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Wednesday , November 21 , 2012
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Facebook crusaders to clean up the dirty picture

A number of Calcutta-lovers from all over the world have got together to rid their beloved city of a stinking reality: garbage.

Members of the Facebook group, A Garbage Free India, are both Calcuttans and NRIs. The group’s collection of posted photographs is anything but pretty, but that’s exactly the point they want to prove: the revolting pictures of garbage mounds in various parts of the city are a grim reminder of what they propose to fight.

“Why does our city and country have to look like a giant garbage dump?” said Sanjiv Kapoor, a management consultant operating out of London.

Sanjiv was in the city on Monday and he, along with his Calcutta-based La Martiniere batchmates Hemant Capur and Rubayat Kadir, met Calcutta Municipal Corporation commissioner Khalil Ahmed to discuss ways to tackle the menace.

“Last year, we took photographs of garbage in the city and created the Facebook account A Garbage Free India. It created a stir,” said Sanjiv. “There were debates about why we were highlighting the negative aspects of our country.”

Soon, the page had more than 200 subscribers from all over the world, “95 per cent of whom had roots in Calcutta”. And everyone offered to help in whatever way he or she could, Sanjiv added.

The subscribers ranged from those living in Calcutta as well as those who had lived and studied in Calcutta schools such as St. Xavier’s and La Martiniere before moving abroad. “There are people from the World Bank, the IMF, investment bankers, corporates in hedge funds, airlines — all very successful people,” said Sanjiv.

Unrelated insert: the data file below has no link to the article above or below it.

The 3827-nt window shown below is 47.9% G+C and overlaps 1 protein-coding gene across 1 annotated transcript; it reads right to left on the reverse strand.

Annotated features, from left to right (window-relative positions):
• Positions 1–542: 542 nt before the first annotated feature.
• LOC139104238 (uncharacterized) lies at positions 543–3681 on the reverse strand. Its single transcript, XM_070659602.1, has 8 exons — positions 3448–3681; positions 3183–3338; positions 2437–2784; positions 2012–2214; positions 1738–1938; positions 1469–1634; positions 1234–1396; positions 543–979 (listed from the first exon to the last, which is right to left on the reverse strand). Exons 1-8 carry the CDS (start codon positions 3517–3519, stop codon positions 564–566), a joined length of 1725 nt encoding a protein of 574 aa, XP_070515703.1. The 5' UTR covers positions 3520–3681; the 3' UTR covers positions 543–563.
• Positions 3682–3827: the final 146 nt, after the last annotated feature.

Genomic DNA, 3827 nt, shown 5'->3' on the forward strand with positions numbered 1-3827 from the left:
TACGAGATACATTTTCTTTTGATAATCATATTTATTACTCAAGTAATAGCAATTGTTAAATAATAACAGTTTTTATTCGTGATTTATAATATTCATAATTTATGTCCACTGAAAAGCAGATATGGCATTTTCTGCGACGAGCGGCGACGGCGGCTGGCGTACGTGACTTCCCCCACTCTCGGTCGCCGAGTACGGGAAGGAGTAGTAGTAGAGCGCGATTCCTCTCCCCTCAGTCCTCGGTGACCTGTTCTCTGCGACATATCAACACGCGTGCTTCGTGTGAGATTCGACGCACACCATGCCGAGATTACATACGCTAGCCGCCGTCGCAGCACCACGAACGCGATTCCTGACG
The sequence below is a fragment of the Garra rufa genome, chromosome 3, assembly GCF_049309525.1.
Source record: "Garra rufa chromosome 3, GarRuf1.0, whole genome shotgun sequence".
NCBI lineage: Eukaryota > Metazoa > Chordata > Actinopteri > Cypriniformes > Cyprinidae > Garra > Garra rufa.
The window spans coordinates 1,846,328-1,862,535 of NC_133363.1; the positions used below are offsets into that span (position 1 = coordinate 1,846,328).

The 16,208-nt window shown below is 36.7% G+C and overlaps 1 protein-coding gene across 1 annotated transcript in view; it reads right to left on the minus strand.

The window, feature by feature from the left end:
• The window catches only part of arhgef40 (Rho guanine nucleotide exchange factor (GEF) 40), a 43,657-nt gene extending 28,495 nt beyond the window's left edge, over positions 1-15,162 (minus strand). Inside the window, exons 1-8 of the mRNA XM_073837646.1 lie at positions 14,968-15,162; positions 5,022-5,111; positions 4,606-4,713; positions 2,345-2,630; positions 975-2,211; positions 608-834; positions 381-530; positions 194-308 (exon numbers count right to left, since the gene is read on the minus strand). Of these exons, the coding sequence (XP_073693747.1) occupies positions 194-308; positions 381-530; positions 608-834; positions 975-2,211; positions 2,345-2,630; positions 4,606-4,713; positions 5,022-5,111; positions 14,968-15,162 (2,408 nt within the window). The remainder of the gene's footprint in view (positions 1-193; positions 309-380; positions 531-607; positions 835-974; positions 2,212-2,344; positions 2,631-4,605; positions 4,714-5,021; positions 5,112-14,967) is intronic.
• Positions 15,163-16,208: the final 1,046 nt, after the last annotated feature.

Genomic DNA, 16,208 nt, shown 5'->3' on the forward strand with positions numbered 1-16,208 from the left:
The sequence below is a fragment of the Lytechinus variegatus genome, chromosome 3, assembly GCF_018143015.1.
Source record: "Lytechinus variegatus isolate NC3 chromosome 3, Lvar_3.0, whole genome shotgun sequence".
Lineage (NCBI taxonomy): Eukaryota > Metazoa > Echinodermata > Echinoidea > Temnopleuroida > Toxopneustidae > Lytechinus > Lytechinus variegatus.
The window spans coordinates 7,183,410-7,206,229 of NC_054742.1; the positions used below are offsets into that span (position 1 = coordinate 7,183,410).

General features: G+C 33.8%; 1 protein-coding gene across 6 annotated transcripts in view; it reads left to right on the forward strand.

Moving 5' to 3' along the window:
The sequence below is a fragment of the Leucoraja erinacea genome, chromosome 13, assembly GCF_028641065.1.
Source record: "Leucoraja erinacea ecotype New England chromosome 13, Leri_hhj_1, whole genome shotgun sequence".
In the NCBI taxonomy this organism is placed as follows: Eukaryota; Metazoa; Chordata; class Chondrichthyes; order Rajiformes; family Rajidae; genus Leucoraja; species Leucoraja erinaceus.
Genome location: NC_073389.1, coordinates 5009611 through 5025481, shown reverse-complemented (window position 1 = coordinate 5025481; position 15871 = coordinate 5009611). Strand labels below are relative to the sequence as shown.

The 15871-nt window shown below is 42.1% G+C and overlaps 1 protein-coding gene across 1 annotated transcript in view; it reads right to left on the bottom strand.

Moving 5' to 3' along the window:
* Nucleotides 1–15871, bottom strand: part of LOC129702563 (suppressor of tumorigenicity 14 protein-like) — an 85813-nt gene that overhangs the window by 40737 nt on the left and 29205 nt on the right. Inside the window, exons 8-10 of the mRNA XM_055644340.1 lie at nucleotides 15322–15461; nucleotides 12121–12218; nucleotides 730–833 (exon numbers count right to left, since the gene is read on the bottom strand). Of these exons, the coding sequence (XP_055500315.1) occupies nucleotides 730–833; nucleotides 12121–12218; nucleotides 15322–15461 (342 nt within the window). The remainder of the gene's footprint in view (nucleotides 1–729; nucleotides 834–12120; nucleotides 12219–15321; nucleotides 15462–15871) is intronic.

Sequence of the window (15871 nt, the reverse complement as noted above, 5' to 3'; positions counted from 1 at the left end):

Brand guru Suhel Seth, who is from the city and an alumnus of La Martiniere for Boys, did his bit “but nothing was happening”, according to Sanjiv.

It was time to move to positive action. “We then sent letters everywhere — to editors, MPs, but got no response,” Kapoor said. “We then wrote to the municipal commissioners and then the first and only positive response so far came from Khalil Ahmed, the municipal commissioner in Calcutta, who responded to our email.”

Sanjiv, Hemant and Rubayat met him at the civic body headquarters on Friday. “The commissioner was very positive about our ideas and told us the civic body had schemes where corporates and NGOs could partner the corporation in various projects. He asked us to carry out pilot projects in select areas,” said Rubayat.

The three had further meetings with civic body officials on Monday to discuss the agenda.

“We are delighted by the Calcutta Municipal Corporation’s response,” said Sanjiv. “They are already doing a tremendous job. It is the only civic body in the world to cover 99 per cent of the city’s households to collect garbage from their doorsteps. But the problem, I think, lies with public behaviour. It is here that we have to work to create awareness. I have seen a domestic help from a posh housing complex empty the trash can on the road itself, well beyond the hours of the municipality’s garbage collection. Unless we can stop that and also the man on the street from urinating on the road, this city will continue to be filthy.”

The anti-garbage crusaders have now chalked out a plan of action.

“We will start multi-media awareness campaigns, carry out pilot projects in certain localities, interact with local stakeholders like local clubs and offer them incentives like prizes for the cleanest locality, interact and involve the media and go for social fines like create a ‘hall of shame’, where pictures of people littering the streets, urinating in public places are featured and bring in global and local experts from developing economies to share knowledge-based best practices,” said Sanjiv.

“When we started the Facebook page, people from all corners responded. People posted pictures, there were debates, the response was overwhelming,” said Sanjiv.